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Jewelry Store Owner Admits to Tax Evasion

He faces up to 5 years in prison.

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ALBUQUERQUE – A jewelry store owner in Albuquerque, NM, has pleaded guilty to a tax evasion charge.

David Castle, 76, owner and operator of the Gold and Silver Exchange, was indicted in February 2018 and  charged with obstructing the administration of the internal revenue laws and tax evasion.

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At sentencing, Castle faces a maximum penalty of five years of imprisonment, a term of supervised release, a maximum fine of $250,000, and restitution. A sentencing date has yet to be scheduled.

Count 1 of the indictment charged Castle with perpetuating a scheme to evade and defeat the assessment and payment of taxes to the U.S. from December 2004 through January 2018.

According to the indictment, Castle:

  • Used several nominee businesses to conduct GSE’s financial operations to hide income from the IRS.
  • Executed the scheme by using bank accounts belonging to the nominee businesses.
  • Concealed personal income and expenditures.
  • Engaged in cash transactions.
  • Employed and paid GSE personnel in cash that could not easily be connected to GSE’s business operations.
  • Deliberately failed to keep accurate business records reflecting GSE’s income and expenses.

Count 2 of the indictment alleged that from December 2008 through December 2017, Castle attempted to evade federal taxes for the years 1992-93, 1995-2002, 2005, and 2006 in the amount of $104,446.81. Castle is alleged to have committed this crime by:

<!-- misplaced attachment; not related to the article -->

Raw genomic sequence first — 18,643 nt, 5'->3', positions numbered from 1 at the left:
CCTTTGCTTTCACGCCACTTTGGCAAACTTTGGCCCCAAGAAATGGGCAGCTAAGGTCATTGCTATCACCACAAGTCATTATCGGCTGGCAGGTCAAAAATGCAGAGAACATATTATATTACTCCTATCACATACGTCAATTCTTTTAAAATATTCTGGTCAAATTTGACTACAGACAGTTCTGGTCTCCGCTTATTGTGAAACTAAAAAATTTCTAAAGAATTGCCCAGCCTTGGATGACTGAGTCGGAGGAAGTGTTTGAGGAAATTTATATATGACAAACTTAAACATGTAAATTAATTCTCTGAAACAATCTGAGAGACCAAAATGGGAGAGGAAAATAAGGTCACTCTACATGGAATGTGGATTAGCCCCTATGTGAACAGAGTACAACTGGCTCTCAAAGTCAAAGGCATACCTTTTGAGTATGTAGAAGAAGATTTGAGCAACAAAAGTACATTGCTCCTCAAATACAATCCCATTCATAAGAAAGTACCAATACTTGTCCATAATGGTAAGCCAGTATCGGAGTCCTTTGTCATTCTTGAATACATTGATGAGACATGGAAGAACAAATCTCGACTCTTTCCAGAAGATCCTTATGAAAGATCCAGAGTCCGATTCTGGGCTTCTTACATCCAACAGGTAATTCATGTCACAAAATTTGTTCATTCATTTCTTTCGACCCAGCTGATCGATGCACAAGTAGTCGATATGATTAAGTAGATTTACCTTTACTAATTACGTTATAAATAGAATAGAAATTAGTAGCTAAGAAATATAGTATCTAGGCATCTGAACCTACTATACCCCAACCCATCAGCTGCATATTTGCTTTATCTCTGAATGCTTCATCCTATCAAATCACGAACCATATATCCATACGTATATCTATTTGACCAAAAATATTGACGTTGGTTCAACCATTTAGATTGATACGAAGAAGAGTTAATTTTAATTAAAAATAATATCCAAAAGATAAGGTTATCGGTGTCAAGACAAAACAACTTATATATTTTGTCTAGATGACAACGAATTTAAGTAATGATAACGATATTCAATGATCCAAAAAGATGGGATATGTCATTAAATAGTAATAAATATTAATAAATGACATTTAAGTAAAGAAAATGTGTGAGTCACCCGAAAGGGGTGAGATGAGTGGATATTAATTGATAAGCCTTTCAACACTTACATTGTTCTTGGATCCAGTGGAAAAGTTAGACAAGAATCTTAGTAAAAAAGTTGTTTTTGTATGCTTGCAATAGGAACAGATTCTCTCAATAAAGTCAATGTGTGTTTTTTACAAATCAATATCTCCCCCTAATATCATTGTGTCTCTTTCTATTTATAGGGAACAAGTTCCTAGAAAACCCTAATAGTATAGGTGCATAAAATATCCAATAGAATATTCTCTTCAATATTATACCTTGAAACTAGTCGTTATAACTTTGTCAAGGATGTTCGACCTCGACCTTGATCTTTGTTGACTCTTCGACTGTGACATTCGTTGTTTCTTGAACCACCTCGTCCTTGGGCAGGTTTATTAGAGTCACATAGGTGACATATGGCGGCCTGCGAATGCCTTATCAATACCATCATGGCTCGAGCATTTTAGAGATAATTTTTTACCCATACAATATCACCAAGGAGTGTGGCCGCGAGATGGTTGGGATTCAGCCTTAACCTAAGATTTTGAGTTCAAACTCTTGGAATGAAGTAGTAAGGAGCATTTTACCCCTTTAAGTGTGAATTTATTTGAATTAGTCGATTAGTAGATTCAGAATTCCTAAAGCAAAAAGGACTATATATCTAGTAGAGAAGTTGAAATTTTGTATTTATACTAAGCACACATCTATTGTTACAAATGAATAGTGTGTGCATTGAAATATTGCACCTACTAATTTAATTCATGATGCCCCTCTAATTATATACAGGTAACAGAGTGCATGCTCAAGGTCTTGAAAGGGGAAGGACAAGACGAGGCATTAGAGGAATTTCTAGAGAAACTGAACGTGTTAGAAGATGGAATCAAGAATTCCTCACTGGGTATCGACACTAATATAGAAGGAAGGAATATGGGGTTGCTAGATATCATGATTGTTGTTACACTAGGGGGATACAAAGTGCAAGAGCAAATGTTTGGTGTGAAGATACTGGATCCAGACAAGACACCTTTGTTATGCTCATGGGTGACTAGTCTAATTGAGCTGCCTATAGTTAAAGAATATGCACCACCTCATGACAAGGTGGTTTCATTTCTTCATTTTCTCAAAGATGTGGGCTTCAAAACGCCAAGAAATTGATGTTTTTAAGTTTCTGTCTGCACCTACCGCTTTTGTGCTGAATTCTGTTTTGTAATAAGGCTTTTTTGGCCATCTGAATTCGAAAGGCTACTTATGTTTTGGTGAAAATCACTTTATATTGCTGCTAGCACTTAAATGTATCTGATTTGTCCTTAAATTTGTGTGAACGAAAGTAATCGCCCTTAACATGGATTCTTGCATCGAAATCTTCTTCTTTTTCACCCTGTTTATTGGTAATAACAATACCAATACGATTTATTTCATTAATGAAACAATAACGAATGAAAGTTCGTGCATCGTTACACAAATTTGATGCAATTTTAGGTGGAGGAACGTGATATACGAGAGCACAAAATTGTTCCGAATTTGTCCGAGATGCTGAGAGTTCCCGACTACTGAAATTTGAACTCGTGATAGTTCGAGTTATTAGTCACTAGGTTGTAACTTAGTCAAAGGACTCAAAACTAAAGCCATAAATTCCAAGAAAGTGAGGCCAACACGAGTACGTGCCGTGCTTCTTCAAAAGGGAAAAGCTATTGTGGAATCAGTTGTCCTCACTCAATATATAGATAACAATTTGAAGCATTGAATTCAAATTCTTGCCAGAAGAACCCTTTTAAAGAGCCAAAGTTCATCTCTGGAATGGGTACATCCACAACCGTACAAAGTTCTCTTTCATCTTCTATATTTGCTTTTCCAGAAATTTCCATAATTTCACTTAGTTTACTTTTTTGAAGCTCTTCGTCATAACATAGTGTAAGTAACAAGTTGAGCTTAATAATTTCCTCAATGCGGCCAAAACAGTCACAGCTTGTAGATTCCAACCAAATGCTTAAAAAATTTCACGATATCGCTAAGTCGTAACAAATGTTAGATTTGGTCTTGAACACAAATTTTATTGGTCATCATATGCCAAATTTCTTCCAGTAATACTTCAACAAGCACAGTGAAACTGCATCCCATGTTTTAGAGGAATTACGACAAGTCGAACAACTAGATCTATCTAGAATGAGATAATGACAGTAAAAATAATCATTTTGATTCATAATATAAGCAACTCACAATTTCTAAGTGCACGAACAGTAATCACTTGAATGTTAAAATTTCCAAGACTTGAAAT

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  • Concealing from the IRS the nature and location of his business revenue.
  • Placing funds in bank accounts belonging to nominee businesses.
  • Emphasizing cash operations in order to place the revenue beyond the reach of the legal process.
  • Failing to file personal and business income tax returns or by filing false or frivolous tax returns.

On Friday, Castle pleaded guilty to Count 2. In his plea agreement, Castle admitted that from 2010 through 2013, while he was the sole owner and operator of GSE, he filed no tax returns for his business, his business provided no tax withholdings to the IRS, and he paid no taxes either for his business or his household.

Castle acknowledged relying on cash transactions to operate GSE, and using bank accounts that appeared to be unassociated with GSE to conceal the business’s revenue. Castle agreed that his criminal conduct resulted in a tax loss of $211,829 during tax years 2010 through 2013.

Over the years, INSTORE has won 80 international journalism awards for its publication and website. Contact INSTORE's editors at editor@instoremag.com.

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